Rosie is a Research Associate at the Academy but spends most of her time working as an International Climate Services Scientist at the UK Met Office, translating outputs from global climate models into a format that is accessible to stakeholders and decision makers around the world. Rosie’s current projects involve understanding food security in China and evaluating cross-border climate risks in Europe.

For more details about Rosie’s work, check out her website:


Alexandra Buczek

Doctoral Candidate in Comparative Biology, Richard Gilder Graduate School at the American Museum of Natural History

Advised by Melanie J. Hopkins and Jocelyn A. Sessa

Alexandra is a geologist and paleobiologist primarily interested in the influence of climate change on nearshore marine ecosystems. Alexandra’s PhD research focuses the response of Southern Californian coastal marine mollusk communities to climate change during the Plio-Pleistocene period (5.3 – 1.5 million years ago), during which the Earth experienced major warming followed by a drastic cooling into the Pleistocene glacial periods. Her multidisciplinary research brings together isotope stratigraphy, paleoecological statistical analyses, and stable isotopic data in order to determine the main changes in mollusk communities during a period of major climate change as well as deduce the environmental drivers behind those observed changes.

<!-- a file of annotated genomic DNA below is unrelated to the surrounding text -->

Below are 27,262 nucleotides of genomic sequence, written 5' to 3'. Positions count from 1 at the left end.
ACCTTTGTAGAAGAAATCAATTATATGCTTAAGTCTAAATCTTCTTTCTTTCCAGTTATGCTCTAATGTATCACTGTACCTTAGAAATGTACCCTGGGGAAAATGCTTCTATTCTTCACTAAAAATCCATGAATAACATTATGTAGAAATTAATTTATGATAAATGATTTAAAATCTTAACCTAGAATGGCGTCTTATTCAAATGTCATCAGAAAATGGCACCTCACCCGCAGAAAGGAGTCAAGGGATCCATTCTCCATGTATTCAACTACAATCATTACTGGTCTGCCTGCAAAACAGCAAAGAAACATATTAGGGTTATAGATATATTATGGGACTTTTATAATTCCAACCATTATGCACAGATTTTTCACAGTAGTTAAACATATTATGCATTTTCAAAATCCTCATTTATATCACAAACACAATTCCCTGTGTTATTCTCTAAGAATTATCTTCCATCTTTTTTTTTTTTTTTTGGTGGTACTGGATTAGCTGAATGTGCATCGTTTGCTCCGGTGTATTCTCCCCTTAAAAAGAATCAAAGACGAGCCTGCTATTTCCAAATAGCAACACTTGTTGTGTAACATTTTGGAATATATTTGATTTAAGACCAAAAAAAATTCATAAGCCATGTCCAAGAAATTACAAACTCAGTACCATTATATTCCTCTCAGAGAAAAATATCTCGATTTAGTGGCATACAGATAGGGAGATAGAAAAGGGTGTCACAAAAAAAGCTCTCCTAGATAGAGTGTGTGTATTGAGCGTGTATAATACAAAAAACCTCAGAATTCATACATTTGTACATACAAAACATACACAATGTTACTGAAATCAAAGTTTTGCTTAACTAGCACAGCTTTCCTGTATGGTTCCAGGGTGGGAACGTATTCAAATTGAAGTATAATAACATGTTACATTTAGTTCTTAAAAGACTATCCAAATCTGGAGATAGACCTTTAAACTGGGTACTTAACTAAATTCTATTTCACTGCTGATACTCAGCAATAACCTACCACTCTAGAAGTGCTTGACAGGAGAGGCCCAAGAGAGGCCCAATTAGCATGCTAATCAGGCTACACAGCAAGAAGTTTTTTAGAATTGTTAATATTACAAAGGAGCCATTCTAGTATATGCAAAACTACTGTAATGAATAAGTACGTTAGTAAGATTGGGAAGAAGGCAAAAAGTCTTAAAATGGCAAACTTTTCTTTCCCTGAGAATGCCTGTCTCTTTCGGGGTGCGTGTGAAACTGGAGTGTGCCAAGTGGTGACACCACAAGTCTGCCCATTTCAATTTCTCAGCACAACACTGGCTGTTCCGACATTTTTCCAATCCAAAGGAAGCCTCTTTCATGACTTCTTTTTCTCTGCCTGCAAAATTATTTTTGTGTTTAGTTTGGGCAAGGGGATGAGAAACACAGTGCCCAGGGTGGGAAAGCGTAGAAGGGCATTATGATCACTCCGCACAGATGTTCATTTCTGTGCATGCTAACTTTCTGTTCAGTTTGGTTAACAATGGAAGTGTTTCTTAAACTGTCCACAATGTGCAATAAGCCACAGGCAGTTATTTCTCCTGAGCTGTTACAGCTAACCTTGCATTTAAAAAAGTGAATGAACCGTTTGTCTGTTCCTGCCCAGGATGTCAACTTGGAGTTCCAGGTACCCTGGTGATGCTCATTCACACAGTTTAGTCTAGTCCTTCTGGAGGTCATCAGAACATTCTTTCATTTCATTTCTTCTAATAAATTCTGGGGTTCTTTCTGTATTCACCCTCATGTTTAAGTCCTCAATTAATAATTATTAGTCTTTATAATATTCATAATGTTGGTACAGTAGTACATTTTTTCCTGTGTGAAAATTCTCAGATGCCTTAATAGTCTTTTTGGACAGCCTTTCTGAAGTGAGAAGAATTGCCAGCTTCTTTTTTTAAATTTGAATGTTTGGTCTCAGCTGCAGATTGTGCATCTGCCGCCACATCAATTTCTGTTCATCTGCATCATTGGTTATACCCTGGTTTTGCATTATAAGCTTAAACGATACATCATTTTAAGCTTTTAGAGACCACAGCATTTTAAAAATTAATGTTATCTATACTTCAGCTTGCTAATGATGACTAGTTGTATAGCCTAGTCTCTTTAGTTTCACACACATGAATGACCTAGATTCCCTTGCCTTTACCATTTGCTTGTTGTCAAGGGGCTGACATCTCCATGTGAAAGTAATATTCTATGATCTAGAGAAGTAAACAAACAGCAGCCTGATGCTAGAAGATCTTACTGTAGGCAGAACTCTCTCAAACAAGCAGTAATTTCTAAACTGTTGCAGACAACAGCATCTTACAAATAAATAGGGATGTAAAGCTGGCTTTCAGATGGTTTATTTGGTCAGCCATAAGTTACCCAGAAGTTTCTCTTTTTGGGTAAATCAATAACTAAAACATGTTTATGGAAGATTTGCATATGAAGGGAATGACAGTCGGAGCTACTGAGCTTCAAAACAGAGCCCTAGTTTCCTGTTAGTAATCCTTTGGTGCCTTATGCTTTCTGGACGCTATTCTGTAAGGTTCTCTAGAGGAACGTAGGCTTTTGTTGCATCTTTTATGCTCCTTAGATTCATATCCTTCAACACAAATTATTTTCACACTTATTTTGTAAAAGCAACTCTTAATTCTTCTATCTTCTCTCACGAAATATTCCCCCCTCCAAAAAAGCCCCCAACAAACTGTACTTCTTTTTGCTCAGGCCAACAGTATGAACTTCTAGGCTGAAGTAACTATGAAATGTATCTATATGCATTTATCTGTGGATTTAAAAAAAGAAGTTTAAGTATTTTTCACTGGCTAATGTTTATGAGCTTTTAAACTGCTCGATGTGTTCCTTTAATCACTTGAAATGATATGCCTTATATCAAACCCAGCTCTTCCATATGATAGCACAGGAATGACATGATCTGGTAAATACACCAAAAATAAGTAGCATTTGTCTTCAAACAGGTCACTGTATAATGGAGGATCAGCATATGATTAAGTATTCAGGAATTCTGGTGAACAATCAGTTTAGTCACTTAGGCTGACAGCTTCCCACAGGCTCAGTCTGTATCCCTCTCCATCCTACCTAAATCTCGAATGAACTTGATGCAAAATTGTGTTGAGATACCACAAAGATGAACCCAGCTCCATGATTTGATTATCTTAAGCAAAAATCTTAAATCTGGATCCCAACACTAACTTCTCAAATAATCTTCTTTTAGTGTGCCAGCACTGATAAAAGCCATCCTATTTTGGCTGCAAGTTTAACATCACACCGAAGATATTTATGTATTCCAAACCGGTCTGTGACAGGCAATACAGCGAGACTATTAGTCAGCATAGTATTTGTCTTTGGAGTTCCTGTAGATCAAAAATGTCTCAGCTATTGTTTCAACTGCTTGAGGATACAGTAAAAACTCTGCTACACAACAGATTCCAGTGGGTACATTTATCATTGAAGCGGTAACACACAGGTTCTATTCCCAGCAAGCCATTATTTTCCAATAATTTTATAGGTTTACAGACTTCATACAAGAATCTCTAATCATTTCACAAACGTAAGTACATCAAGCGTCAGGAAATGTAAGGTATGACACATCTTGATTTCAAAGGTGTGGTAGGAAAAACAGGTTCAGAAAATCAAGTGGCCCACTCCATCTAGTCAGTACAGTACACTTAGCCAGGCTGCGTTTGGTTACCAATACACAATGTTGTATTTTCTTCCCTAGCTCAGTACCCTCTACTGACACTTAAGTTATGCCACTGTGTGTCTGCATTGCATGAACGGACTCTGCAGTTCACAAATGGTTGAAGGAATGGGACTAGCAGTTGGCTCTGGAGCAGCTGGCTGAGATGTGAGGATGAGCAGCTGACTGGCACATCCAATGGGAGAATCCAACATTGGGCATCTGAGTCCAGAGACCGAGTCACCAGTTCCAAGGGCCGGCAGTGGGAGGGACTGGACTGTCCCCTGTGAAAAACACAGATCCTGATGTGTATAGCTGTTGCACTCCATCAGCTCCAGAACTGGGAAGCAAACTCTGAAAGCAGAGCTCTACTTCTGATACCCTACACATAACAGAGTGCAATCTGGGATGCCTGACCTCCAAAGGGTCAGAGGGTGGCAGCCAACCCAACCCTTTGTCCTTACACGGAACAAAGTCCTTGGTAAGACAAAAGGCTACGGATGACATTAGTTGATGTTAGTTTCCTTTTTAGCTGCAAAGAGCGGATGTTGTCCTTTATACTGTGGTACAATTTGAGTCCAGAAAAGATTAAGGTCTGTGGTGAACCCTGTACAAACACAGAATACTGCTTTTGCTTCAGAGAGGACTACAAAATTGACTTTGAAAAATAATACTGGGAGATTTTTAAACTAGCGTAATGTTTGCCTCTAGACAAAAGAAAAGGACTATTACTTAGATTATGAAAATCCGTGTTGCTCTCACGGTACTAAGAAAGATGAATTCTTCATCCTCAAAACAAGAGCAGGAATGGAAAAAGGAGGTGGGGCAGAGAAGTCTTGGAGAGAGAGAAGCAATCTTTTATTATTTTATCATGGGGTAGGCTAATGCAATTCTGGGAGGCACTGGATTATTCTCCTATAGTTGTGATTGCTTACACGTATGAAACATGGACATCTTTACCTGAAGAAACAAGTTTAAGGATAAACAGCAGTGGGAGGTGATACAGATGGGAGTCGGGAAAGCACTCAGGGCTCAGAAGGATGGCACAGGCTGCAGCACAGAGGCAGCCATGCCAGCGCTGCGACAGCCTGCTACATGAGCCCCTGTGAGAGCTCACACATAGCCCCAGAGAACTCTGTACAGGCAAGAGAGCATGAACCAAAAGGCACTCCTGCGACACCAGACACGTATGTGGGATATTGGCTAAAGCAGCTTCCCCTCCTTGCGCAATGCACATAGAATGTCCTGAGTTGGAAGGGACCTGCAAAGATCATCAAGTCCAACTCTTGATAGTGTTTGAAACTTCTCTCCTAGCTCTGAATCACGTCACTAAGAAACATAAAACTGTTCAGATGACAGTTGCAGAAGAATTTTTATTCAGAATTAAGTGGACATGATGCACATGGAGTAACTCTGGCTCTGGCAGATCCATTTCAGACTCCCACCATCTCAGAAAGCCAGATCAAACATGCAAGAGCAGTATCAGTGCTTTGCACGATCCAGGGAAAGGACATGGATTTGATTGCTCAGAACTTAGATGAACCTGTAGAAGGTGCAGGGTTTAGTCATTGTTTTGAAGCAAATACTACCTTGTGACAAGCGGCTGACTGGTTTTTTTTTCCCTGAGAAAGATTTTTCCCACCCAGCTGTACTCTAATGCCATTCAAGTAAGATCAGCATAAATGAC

For more details about her work, please don't hesitate to contact Alexandra through email.

 bryce at grand canyon

Bryce Koester

Graduate Student, Department of Biodiversity, Earth & Environmental Science

Bryce is a first year graduate student at Drexel University with a background in paleontology. Her research interests are centered around marine invertebrates, such as mollusks and foraminifera, and their responses to anthropogenic stressors. During her time as an undergraduate, Bryce researched the effects of heavy metal pollution on the mutation frequencies of foraminifera. At the Academy, Bryce will investigate the direct and indirect impacts of ocean acidification on modern pteropods, a critical organism in marine communities. Bryce is passionate about increasing the accessibility of environmental science to policy decision makers and the public and is looking forward to participating in outreach through the Academy of Natural Sciences of Drexel University.

 scientist at microscope

Andrew J. Fraass, PhD

Research Associate in Invertebrate Paleontology

As a micropalaeontologist and palaeoceanographer, Andy Fraass works to understand how past examples of climate change and evolution interact. He does this using a tiny group of single celled marine zooplankton called planktic foraminifera.